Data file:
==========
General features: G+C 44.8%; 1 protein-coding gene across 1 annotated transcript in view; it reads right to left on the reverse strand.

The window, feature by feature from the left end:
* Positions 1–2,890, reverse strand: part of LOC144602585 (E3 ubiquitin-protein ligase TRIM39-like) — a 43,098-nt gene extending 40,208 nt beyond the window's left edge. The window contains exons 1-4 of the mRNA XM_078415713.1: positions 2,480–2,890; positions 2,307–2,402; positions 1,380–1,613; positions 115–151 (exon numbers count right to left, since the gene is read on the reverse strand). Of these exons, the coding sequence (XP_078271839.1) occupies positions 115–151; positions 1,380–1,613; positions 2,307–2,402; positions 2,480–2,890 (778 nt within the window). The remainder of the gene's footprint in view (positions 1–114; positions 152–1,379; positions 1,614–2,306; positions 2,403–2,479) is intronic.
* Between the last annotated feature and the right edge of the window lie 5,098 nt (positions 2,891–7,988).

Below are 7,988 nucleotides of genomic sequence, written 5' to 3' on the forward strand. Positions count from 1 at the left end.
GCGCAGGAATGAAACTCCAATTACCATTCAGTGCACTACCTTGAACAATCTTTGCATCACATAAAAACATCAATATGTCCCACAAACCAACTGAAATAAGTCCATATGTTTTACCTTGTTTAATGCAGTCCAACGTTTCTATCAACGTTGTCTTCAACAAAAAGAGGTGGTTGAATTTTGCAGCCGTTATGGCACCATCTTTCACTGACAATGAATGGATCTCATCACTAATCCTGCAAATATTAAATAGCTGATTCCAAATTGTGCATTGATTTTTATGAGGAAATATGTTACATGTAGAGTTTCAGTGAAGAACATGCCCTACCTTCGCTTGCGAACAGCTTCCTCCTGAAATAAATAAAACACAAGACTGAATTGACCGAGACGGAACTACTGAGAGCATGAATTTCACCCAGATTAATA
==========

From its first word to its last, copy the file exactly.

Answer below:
General features: G+C 44.8%; 1 protein-coding gene across 1 annotated transcript in view; it reads right to left on the reverse strand.

The window, feature by feature from the left end:
* Positions 1–2,890, reverse strand: part of LOC144602585 (E3 ubiquitin-protein ligase TRIM39-like) — a 43,098-nt gene extending 40,208 nt beyond the window's left edge. The window contains exons 1-4 of the mRNA XM_078415713.1: positions 2,480–2,890; positions 2,307–2,402; positions 1,380–1,613; positions 115–151 (exon numbers count right to left, since the gene is read on the reverse strand). Of these exons, the coding sequence (XP_078271839.1) occupies positions 115–151; positions 1,380–1,613; positions 2,307–2,402; positions 2,480–2,890 (778 nt within the window). The remainder of the gene's footprint in view (positions 1–114; positions 152–1,379; positions 1,614–2,306; positions 2,403–2,479) is intronic.
* Between the last annotated feature and the right edge of the window lie 5,098 nt (positions 2,891–7,988).

Below are 7,988 nucleotides of genomic sequence, written 5' to 3' on the forward strand. Positions count from 1 at the left end.
GCGCAGGAATGAAACTCCAATTACCATTCAGTGCACTACCTTGAACAATCTTTGCATCACATAAAAACATCAATATGTCCCACAAACCAACTGAAATAAGTCCATATGTTTTACCTTGTTTAATGCAGTCCAACGTTTCTATCAACGTTGTCTTCAACAAAAAGAGGTGGTTGAATTTTGCAGCCGTTATGGCACCATCTTTCACTGACAATGAATGGATCTCATCACTAATCCTGCAAATATTAAATAGCTGATTCCAAATTGTGCATTGATTTTTATGAGGAAATATGTTACATGTAGAGTTTCAGTGAAGAACATGCCCTACCTTCGCTTGCGAACAGCTTCCTCCTGAAATAAATAAAACACAAGACTGAATTGACCGAGACGGAACTACTGAGAGCATGAATTTCACCCAGATTAATA